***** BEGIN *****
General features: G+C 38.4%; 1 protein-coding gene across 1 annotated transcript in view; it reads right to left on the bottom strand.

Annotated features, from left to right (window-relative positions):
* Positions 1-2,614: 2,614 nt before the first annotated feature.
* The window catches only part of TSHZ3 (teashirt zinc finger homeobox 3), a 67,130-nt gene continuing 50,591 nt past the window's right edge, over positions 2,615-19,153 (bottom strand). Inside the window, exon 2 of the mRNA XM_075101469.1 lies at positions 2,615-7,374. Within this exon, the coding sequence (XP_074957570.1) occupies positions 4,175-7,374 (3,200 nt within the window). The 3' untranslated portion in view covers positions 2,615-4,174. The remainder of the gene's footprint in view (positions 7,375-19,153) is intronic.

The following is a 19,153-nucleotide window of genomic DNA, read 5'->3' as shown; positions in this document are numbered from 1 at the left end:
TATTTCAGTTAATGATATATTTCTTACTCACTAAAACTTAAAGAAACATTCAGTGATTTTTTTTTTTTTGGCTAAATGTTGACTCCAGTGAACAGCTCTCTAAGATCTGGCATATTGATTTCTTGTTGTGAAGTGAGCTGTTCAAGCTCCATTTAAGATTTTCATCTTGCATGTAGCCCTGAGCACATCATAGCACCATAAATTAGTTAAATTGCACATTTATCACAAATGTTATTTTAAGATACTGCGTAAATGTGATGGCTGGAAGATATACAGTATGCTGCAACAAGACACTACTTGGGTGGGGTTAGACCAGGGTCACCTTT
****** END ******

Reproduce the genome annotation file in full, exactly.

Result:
General features: G+C 38.4%; 1 protein-coding gene across 1 annotated transcript in view; it reads right to left on the bottom strand.

Annotated features, from left to right (window-relative positions):
* Positions 1-2,614: 2,614 nt before the first annotated feature.
* The window catches only part of TSHZ3 (teashirt zinc finger homeobox 3), a 67,130-nt gene continuing 50,591 nt past the window's right edge, over positions 2,615-19,153 (bottom strand). Inside the window, exon 2 of the mRNA XM_075101469.1 lies at positions 2,615-7,374. Within this exon, the coding sequence (XP_074957570.1) occupies positions 4,175-7,374 (3,200 nt within the window). The 3' untranslated portion in view covers positions 2,615-4,174. The remainder of the gene's footprint in view (positions 7,375-19,153) is intronic.

The following is a 19,153-nucleotide window of genomic DNA, read 5'->3' as shown; positions in this document are numbered from 1 at the left end:
TATTTCAGTTAATGATATATTTCTTACTCACTAAAACTTAAAGAAACATTCAGTGATTTTTTTTTTTTTGGCTAAATGTTGACTCCAGTGAACAGCTCTCTAAGATCTGGCATATTGATTTCTTGTTGTGAAGTGAGCTGTTCAAGCTCCATTTAAGATTTTCATCTTGCATGTAGCCCTGAGCACATCATAGCACCATAAATTAGTTAAATTGCACATTTATCACAAATGTTATTTTAAGATACTGCGTAAATGTGATGGCTGGAAGATATACAGTATGCTGCAACAAGACACTACTTGGGTGGGGTTAGACCAGGGTCACCTTT